TMCnet Feature
February 18, 2021

Managing the Cyber Risks Related to a Remote Team



While there was a gradual increase in the number of people working from home before 2020, these figures skyrocketed once the coronavirus pandemic saw companies forced to implement remote work protocols to keep their businesses running.

While this presents a chance for companies to save costs on office space and other expenses, remote working also brings into play a new set of headaches for employers. Primary among these is the risk that remote working presents to a company’s cybersecurity. Here are some risks and how to mitigate them:



Movement of information

Employees are now working on systems and devices from home, often emailing files and documents between themselves. Sometimes, they work on live systems that continuously update and upload data to a server. The risk here is that this information can be intercepted by hackers looking for ways to get inside a company’s network and commit cybertheft. 

Fortunately, secure file transfer software ensures that no harm can come to your company data while it is in transit. GoAnywhere offers MFT (managed file transfer) solutions to companies looking to streamline data transfer without compromising safety. This includes securing email correspondence, which experts have identified as a vulnerable point for hackers to exploit. Recent hacks have proven that the easiest place for hackers to enter a system is via its email setup.

Lack of training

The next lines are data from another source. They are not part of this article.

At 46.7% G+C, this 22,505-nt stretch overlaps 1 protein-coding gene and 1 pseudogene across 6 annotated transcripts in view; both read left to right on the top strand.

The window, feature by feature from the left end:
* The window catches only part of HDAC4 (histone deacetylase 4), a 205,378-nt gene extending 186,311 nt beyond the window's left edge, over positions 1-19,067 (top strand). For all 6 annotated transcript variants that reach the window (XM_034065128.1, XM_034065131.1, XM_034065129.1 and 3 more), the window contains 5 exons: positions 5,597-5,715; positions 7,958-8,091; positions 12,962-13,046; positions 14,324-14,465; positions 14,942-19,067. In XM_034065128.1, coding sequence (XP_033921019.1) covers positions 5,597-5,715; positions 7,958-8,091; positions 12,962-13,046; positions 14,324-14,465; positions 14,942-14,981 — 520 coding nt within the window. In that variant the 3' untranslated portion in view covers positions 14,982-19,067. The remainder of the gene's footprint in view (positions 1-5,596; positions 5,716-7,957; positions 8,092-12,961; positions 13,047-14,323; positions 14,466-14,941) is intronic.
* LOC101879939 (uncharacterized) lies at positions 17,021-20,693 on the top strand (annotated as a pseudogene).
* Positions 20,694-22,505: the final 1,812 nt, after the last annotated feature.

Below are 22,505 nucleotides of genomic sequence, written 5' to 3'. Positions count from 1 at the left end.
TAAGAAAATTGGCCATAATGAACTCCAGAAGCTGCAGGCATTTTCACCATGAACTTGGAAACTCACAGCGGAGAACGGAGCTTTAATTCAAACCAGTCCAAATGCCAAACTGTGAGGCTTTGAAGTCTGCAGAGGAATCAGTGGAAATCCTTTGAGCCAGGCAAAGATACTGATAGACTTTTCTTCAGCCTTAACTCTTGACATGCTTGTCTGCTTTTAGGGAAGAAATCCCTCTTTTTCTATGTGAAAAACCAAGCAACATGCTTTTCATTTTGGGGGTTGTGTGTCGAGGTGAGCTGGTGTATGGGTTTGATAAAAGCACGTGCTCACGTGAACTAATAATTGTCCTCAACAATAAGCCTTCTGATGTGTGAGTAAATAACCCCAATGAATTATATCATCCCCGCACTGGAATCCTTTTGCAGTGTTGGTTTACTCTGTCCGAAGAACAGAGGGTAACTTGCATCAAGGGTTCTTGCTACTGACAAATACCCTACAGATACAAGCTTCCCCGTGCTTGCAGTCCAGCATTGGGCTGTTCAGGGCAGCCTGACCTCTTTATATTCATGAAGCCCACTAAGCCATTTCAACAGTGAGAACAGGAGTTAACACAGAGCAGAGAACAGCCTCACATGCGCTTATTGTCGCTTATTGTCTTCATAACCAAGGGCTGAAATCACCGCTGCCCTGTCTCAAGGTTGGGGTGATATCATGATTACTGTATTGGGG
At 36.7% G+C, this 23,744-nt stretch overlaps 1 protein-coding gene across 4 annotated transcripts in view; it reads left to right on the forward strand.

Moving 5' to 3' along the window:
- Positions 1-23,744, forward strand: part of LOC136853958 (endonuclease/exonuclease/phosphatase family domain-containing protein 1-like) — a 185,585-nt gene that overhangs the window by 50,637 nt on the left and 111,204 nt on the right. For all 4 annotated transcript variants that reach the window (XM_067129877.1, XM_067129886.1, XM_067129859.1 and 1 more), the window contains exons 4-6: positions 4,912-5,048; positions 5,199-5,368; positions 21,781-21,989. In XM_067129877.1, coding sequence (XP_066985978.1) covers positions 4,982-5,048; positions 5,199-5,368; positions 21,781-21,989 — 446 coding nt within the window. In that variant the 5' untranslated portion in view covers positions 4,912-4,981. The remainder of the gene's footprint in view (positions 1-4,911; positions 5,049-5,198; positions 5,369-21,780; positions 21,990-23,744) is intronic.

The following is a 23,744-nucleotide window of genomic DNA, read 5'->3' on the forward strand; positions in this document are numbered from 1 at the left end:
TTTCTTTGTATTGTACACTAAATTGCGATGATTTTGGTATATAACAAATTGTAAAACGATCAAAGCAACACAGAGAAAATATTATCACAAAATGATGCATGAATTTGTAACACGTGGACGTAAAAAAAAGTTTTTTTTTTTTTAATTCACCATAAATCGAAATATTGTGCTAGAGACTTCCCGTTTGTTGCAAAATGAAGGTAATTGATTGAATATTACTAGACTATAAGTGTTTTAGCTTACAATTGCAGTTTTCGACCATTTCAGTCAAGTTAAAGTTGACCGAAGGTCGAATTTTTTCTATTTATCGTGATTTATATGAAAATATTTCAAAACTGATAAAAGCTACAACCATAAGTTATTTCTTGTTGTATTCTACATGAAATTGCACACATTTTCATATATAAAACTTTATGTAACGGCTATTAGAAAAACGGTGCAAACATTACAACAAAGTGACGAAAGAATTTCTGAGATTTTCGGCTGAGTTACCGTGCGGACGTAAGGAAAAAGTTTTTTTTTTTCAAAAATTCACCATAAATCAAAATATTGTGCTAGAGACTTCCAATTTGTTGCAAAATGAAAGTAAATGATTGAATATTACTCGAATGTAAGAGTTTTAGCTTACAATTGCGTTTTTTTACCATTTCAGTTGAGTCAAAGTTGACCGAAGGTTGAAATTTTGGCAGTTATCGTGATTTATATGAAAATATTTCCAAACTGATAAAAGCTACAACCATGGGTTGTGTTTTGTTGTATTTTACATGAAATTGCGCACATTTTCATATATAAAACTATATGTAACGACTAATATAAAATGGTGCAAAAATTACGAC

Many data breaches occur due to human error, with someone being careless with their password, leaving their device unattended while logged in, or trying to circumvent the system by sending emails from their private account. Typically, this is down to a lack of understanding of the nature and significance of cyber risks. Few employees would deliberately put their employer’s future at risk.

Therefore, it comes down to ignorance, which the company can remediate by providing employees with sufficient training about cyber risks and the strategies and solutions in place to mitigate them. 

Education and training about cybersecurity can be the difference between its success or failure. This should be done during induction processes and whenever there are updates to current measures. 

Getting employees to understand the need for cybersecurity and their role in ensuring it is at least half the battle won. From there, it is a case of equipping them with an understanding of how your systems work.

Unsecured Wi-Fi networks

Employers who do not work from your company’s offices rely on other Wi-Fi connections to get online. As most work from home, they use their existing internet setup. However, it might not be as secure as it should. 

As an employer who pays someone to work from home, you should be able to ask that person about their Wi-Fi setup and what security measures they have in place to prevent unauthorized access. This should include robust passwords.

Employees should be cautioned against using public Wi-Fi networks. These typically have no password requirements, making them a hacker’s paradise. It would be a substantial cyber risk for an employee to work on their laptop accessing sensitive information about your company while sitting at their local coffee shop.

Physical safety of devices

When someone knows that you have sensitive information on your computer that could earn them money, you become a target. In several instances, company employees have been attacked on the street and had their devices stolen. While this might sound like an ordinary mugging, this is not the case when a person was targeted for the data they have access to.

Employees should avoid working on their devices in public spaces or be extremely vigilant while doing so. They should not allow family members to use this computer for personal reasons. 



 

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